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Justice Dept. sues Arizona sheriff
Arpaio, county accused of not cooperating with probe
The Justice Department filed a lawsuit Thursday against “America’s toughest sheriff,” Joe Arpaio in Phoenix, accusing him, the Maricopa County Sheriff's Office and the county of refusing to fully cooperate in a federal investigation into allegations that he and his deputies are guilty of racial discrimination.
The lawsuit, filed in U.S. District Court in Phoenix, is the latest chapter in a bitter feud between Justice and Sheriff Arpaio, who is accused of failing to turn over documents sought since March 2009 that federal prosecutors say comply with its probe of alleged discrimination, unconstitutional searches and seizures, and English-only policies in his jails that discriminate against those with limited English skills.
Sheriff Arpaio, during a press conference in Phoenix, described the lawsuit as “harassment,” saying thousands of pages of documents have already been turned over by his office to federal prosecutors.
“These actions make it abundantly clear that Arizona, including this sheriff, is Washington’s new whipping boy. Now it’s time to take the gloves off,” he said.
“As for today’s lawsuit against my office: These people in Washington met with my attorneys only a few days ago. And in that meeting, Washington got our cooperation; they admitted they already have thousands of pages of the requested documents; and they were given access to interview my staff and get into my jails. They smiled in our faces and then stabbed us in the back with this lawsuit.”
Assistant Attorney General Thomas E. Perez, who heads the Civil Rights Division for the Obama administration, said the sheriff's office declined repeated requests to turn over documents or meet with investigators.
But Sheriff Arpaio’s attorneys, Robert Driscoll and Asheesh Agarwal, both former deputy attorneys general in the Civil Rights Division at Justice during the Bush administration, said federal investigators were politically motivated, citing a news conference in March at which Attorney General Eric H. Holder Jr. was quoted as saying he expected the Justice inquiry to “produce results.”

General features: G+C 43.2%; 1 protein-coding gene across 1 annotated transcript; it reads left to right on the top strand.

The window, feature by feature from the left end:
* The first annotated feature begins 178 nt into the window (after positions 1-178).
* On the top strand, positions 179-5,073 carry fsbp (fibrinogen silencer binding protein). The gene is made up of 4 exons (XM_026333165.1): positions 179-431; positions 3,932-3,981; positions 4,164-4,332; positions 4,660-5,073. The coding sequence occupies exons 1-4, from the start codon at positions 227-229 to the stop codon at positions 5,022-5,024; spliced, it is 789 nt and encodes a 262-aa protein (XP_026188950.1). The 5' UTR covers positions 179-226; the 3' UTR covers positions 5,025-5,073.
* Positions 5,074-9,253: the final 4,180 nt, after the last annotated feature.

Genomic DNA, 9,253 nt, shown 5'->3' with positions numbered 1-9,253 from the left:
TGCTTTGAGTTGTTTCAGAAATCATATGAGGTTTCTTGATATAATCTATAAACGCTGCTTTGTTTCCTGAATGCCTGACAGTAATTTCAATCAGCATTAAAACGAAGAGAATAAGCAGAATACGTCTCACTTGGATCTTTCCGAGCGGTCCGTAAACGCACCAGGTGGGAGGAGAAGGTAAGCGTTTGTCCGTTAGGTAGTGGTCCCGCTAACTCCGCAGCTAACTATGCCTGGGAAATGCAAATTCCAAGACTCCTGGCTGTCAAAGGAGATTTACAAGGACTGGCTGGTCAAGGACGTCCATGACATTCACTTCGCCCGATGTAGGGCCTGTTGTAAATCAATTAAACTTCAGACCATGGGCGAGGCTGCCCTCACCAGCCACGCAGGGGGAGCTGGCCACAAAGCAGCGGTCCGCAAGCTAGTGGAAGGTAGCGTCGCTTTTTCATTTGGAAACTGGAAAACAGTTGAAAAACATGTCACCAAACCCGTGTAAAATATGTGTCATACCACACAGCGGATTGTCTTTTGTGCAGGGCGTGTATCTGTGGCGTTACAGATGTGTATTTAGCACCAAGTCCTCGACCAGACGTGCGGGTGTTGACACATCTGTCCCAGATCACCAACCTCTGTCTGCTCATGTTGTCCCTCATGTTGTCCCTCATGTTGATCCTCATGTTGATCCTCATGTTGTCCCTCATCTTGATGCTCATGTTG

“While we have no quarrel with the assistant U.S. attorneys handling the investigation, the attorney general’s comments appear to violate federal regulations, departmental policy and state ethical rules designed to ensure the fairness of criminal investigations,” Mr. Agarwal said.
The lawsuit is the newest twist in a continuing battle involving Arizona officials and the federal government. The Justice Department already has filed a suit challenging a law passed in Arizona giving state and local police the right to arrest anyone reasonably suspected of being an illegal immigrant, claiming the legislation is pre-empted by federal law.
The Justice Department, under both Republican and Democratic administrations, has maintained that immigration laws are a federal responsibility.
In a statement, the Justice Department said Title VI of the Civil Rights Act of 1964 prohibits discrimination in programs that receive federal funds and also requires grant recipients to cooperate with investigations of discrimination by providing access to documents, facilities and staff.
The department said the Maricopa County Sheriff's Office signed contractual assurance agreements as a condition of receiving federal funds and promised it would cooperate with investigations of alleged discrimination. It said the lawsuit was filed after the department exhausted all cooperative measures to gain access to the documents and facilities, as part of its investigation.
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About the Author
Jerry Seper is the investigative editor for The Washington Times.
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